The Inquisition: Filmmaker Heiward Mak
The director, soon to turn 30, ponders her future ahead of the festival premiere of her fourth feature film
48 HOURS: Given that it's a television film commissioned by RTHK, do you consider Uncertain Relationships Society your fourth full-length feature after High Noon (2008), Ex (2010) and Diva (2012)?
HEIWARD MAK: I'm not really sure because it hasn't been officially released in cinemas, although there's a director's cut that will screen [on August 12, 15 and 17] as part of the Summer International Film Festival. I'm very grateful that the Hong Kong International Film Festival Society accepted my film even though I submitted just a rough cut at the last minute.
How did this project come about?
At the beginning, I was looking to make an inspirational teenage movie. The film as a whole may be more family-friendly and approachable for a mass audience than my previous works. The subject matter of Uncertain Relationships Society is less adult-orientated than any of those films.
How old are your protagonists?
The oldest is 25 or 26. The story begins in 2008, when the characters are 17 or so, and ends in 2014. Many of the actors here were also in my first film, High Noon. There's a line in that film that asks: "What will we be doing in five years?" And this is what we've done. It's a gift to both myself and the actors.
You worked with big-name producers in the past, such as Eric Tsang on High Noon and Chapman To on Ex and Diva.
How does it feel to be operating on your own now?
I've wondered whether it's a certain type of producer that I needed, but I've since come to the conclusion that it's irrelevant. It has more to do with the topics I want to depict in my films. To be honest, I suffered from a severe case of depression after the release of Diva: my weight was down to 39.5kg at the time.
Was your condition related to the pressures of work?
Well, not exactly. It's more about my deliberation about the type of films I want to make. What was I doing? I felt I'd fallen into a black hole, and the sensation of not knowing what I was doing felt really weird.
Have you recovered now?
There have been some recent relapses. My emotions weren't quite stable after making Uncertain Relationships Society, because I wanted an even bigger change in my career. I went through a big change three years ago when I started the production company Dumb Youth, which allowed me to try artist management on top of my usual tasks of shooting feature films, short films and commercials. But I'm very much looking forward to returning to film directing now.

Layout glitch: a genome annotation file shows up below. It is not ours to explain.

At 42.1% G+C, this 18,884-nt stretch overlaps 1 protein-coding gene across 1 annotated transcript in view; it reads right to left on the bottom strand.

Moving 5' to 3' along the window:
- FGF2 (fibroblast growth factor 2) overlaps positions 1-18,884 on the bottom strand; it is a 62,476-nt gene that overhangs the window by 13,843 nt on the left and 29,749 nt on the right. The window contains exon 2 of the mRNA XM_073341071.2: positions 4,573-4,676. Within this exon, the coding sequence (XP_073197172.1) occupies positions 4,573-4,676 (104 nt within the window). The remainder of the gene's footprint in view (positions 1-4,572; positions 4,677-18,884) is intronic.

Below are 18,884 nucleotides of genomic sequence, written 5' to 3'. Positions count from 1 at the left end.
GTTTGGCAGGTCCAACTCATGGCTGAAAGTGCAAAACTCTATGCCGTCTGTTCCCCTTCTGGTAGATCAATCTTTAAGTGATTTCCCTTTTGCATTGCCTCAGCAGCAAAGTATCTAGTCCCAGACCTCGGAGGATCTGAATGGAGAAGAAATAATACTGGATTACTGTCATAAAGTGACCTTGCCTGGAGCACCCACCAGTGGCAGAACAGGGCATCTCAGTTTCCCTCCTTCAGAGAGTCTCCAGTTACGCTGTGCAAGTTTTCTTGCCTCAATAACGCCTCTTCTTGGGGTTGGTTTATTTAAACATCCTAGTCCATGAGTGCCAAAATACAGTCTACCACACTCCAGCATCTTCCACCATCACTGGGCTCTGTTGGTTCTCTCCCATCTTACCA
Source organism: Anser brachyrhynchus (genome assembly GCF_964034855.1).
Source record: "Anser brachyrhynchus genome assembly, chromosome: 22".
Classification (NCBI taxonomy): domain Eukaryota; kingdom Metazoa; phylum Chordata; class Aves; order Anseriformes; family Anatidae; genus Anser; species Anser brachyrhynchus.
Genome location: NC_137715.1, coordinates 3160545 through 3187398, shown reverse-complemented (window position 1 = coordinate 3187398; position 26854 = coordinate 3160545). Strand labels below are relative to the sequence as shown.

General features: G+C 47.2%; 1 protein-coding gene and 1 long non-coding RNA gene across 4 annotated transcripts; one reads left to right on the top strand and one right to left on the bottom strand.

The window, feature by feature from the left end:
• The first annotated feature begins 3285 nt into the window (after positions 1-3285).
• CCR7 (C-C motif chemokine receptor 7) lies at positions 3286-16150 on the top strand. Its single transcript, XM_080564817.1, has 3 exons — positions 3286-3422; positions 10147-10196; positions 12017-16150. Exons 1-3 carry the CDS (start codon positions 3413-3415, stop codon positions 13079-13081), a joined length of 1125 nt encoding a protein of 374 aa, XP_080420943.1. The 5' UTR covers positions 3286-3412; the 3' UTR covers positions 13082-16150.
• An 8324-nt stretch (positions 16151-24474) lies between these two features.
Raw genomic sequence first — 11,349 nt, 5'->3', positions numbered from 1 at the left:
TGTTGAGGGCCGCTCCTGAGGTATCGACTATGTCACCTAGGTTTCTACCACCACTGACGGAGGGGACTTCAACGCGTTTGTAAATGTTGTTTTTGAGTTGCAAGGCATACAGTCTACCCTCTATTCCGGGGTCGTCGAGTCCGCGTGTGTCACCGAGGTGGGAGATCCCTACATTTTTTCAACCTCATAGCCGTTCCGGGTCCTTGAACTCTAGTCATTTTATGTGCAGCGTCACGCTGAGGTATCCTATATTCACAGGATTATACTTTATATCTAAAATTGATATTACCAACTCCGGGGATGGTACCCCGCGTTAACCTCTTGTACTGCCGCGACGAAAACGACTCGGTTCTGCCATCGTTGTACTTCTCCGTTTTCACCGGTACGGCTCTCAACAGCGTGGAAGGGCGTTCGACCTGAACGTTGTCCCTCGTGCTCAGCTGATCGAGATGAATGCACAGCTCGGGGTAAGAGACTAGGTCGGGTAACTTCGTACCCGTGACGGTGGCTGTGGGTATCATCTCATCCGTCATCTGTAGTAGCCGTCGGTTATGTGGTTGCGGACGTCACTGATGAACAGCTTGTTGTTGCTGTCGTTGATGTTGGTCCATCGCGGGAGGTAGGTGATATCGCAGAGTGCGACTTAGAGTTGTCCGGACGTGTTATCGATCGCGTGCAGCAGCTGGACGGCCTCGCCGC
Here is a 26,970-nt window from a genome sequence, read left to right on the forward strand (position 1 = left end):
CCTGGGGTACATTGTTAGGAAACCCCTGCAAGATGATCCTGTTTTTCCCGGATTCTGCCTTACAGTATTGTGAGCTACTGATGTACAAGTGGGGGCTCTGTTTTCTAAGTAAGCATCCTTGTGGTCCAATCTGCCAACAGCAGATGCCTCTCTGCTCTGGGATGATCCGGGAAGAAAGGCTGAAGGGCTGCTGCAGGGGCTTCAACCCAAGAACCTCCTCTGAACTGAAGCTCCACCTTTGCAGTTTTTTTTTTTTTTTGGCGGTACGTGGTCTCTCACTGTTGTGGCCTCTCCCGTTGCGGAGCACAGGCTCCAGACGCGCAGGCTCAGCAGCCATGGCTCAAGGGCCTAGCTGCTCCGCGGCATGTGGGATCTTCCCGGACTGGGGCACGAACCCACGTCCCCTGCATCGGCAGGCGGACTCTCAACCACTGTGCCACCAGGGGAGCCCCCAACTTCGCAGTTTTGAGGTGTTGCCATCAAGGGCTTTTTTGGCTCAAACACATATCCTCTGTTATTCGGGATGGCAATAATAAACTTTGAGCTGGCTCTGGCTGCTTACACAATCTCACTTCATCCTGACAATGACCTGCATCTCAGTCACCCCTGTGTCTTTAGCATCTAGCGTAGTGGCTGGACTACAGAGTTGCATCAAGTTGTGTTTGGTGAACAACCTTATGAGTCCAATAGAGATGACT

Do you have any idea what your next film will be about?
There are so many topics I want to film, such as youth prisons, wheelchair basketball, a news media war and so on. While it's nearly impossible to look for funding for most of these subjects, I do care a lot about them. It's never easy for me to find investors.
When I first met you in 2008 around the release of High Noon, you commented that time would tell if you're just lucky, as some people suggested. What has time told you since?
I definitely had a fortunate start to my career ... I mean, at least nobody threw tomatoes at me. Luck is decided by what you believe in and how you make your decisions. I don't think it's misfortune that I made two unsuccessful movies, because they're the results of my own choices. The reason I wasn't more prolific is my battles with depression. I'm not going to pity myself. I'm an extremely hard-working person, but it doesn't mean I'll always come across the right opportunities.
What have your options been like?
If I were open to taking up mainland Chinese productions in the past two or three years, I would have my own car and apartment and be enjoying a handsome salary by now. The problem is that I wouldn't be able to face myself if I had to shoot a 90-page story with 30 pages of product placement. As I can't allow myself to do that, I turn to smaller-scale projects like Uncertain Relationships Society. It's down to choices rather than luck.